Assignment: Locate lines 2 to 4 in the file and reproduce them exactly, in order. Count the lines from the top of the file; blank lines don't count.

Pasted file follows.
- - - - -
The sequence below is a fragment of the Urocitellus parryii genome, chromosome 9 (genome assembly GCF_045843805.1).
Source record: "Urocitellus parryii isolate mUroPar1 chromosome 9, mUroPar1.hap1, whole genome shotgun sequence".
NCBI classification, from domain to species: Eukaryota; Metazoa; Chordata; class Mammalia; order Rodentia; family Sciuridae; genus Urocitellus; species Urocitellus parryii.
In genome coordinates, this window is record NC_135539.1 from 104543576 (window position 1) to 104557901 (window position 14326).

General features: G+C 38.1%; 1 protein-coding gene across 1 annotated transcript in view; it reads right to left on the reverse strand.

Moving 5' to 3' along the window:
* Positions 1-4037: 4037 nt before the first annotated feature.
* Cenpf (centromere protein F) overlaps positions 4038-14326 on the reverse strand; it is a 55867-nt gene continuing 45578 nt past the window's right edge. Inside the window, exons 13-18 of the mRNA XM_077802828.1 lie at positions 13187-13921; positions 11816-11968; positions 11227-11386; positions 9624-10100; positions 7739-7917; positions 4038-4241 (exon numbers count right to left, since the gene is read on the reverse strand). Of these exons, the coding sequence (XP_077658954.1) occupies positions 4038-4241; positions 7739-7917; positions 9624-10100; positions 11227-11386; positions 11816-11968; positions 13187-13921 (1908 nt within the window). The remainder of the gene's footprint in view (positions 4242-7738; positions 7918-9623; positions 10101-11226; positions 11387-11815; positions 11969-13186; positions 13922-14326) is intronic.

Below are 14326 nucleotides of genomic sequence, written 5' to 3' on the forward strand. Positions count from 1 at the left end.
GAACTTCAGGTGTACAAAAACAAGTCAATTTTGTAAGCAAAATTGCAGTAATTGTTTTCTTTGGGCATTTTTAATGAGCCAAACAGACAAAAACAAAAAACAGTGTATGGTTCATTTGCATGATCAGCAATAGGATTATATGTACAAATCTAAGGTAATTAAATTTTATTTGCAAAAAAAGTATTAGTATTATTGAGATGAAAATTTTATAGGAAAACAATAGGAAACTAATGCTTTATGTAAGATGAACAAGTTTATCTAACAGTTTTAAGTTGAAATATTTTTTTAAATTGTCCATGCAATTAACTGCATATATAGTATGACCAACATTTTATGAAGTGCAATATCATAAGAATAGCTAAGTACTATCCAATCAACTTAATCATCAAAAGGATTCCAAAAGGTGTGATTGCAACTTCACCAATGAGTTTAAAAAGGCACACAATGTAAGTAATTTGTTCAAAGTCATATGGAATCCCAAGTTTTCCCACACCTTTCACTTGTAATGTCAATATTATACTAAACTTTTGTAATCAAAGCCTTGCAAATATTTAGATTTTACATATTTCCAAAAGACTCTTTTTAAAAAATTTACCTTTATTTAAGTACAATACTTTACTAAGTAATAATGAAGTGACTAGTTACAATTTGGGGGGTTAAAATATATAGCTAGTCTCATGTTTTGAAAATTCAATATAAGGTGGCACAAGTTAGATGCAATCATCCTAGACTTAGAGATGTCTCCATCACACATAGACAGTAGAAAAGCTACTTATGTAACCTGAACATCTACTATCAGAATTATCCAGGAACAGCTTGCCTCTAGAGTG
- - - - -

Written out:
Source record: "Urocitellus parryii isolate mUroPar1 chromosome 9, mUroPar1.hap1, whole genome shotgun sequence".
NCBI classification, from domain to species: Eukaryota; Metazoa; Chordata; class Mammalia; order Rodentia; family Sciuridae; genus Urocitellus; species Urocitellus parryii.
In genome coordinates, this window is record NC_135539.1 from 104543576 (window position 1) to 104557901 (window position 14326).